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Madison Jones (Madison Percy, Jr. Jones) Biography

(1925– ), (Madison Percy, Jr. Jones), The Innocent, Forest of the Night, A Buried Land

American novelist, born in Nashville, Tennessee, educated at Vanderbilt University and the University of Florida. Jones was influenced by the ideology of regionalism of the Agrarians, especially Donald Davidson and Andrew Lytle. In the 1940s he was a farmer and a horsetrainer, and in 1956 became a teacher at Auburn University, Alabama. The regionalism is most evident in his first novel, The Innocent (1957), which deals with the life and experiences of Duncan Welsh, whilst Forest of the Night (1960) continued the interest in American innocence by placing it within the context of the wilderness of frontier life in the 1800s. A Buried Land (1963) described the flood damage and destruction of farms and communities by the Tennessee Valley Authority in the 1930s. After An Exile (1967; filmed as I Walk the Line, 1970), came his most widely received book, A Cry of Absence (1971), about the shock waves caused in a Southern community by the brutal murder of a black man. Passage through Gehenna (1978) was about fundamentalist religion, while Season of the Strangler (1982) drew together twelve stories through the central symbolic figure of a local strangler, and is a series of portraits of people who strangle their own lives. Last Things (1989) explores the corrupt life of a Southern village, as the aspiring young writer Wendell Corbin sinks into a life of drug-running and racketeering. Jones's fiction focuses on traditional themes, such as Southern small-town values, fundamentalism, moonshine, racial tension, loyalty to the Confederacy, and the ramifications of historical change for small, insular societies.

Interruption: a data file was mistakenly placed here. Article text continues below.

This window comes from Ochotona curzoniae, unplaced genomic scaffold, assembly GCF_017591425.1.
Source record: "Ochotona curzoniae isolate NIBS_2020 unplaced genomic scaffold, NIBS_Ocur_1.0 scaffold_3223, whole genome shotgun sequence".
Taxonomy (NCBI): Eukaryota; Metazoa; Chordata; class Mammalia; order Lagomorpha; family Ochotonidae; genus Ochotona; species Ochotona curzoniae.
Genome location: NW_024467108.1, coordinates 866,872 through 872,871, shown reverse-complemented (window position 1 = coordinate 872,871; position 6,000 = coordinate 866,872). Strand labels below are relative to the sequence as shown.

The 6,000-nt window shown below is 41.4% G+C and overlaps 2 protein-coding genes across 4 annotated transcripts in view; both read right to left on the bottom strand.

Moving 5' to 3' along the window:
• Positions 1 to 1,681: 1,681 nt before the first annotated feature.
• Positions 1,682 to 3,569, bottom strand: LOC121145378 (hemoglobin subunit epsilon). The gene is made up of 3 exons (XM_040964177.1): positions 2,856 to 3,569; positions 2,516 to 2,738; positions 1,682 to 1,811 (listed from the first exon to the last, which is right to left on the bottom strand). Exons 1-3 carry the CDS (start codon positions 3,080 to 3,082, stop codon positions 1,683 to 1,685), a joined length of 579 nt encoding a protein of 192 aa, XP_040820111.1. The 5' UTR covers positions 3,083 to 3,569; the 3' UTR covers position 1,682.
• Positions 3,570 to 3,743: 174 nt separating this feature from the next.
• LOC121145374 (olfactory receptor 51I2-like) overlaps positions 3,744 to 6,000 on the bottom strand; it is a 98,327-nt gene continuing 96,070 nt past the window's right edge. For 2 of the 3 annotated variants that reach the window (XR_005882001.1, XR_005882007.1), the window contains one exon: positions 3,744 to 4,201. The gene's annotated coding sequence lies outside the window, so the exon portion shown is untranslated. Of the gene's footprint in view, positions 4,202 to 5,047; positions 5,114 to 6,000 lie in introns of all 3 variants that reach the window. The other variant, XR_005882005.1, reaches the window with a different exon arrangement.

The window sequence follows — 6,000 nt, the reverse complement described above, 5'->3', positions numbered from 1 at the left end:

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Literature Reference: American Literature, English Literature, Classics & Modern FictionEncyclopedia of Literature: Tama Janowitz Biography to P(atrick) J(oseph Gregory) Kavanagh Biography